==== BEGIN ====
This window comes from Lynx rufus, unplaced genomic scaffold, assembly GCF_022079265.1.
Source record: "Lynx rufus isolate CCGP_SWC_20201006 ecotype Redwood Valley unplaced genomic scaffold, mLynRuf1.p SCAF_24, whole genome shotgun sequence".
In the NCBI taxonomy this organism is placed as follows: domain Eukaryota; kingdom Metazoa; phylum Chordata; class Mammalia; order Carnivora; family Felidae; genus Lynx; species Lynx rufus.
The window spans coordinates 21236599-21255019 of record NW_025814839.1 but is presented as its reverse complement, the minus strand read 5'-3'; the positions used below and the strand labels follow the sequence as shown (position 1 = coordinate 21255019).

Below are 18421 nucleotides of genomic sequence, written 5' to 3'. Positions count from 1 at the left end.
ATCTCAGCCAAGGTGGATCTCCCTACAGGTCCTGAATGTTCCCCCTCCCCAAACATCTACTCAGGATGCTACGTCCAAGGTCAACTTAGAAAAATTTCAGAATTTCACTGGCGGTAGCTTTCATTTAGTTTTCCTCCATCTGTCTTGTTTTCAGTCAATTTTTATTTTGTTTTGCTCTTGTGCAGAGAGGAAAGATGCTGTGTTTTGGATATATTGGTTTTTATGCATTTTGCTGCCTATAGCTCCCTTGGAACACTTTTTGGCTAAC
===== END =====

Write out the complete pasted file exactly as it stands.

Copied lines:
This window comes from Lynx rufus, unplaced genomic scaffold, assembly GCF_022079265.1.
Source record: "Lynx rufus isolate CCGP_SWC_20201006 ecotype Redwood Valley unplaced genomic scaffold, mLynRuf1.p SCAF_24, whole genome shotgun sequence".
In the NCBI taxonomy this organism is placed as follows: domain Eukaryota; kingdom Metazoa; phylum Chordata; class Mammalia; order Carnivora; family Felidae; genus Lynx; species Lynx rufus.
The window spans coordinates 21236599-21255019 of record NW_025814839.1 but is presented as its reverse complement, the minus strand read 5'-3'; the positions used below and the strand labels follow the sequence as shown (position 1 = coordinate 21255019).

Below are 18421 nucleotides of genomic sequence, written 5' to 3'. Positions count from 1 at the left end.
ATCTCAGCCAAGGTGGATCTCCCTACAGGTCCTGAATGTTCCCCCTCCCCAAACATCTACTCAGGATGCTACGTCCAAGGTCAACTTAGAAAAATTTCAGAATTTCACTGGCGGTAGCTTTCATTTAGTTTTCCTCCATCTGTCTTGTTTTCAGTCAATTTTTATTTTGTTTTGCTCTTGTGCAGAGAGGAAAGATGCTGTGTTTTGGATATATTGGTTTTTATGCATTTTGCTGCCTATAGCTCCCTTGGAACACTTTTTGGCTAAC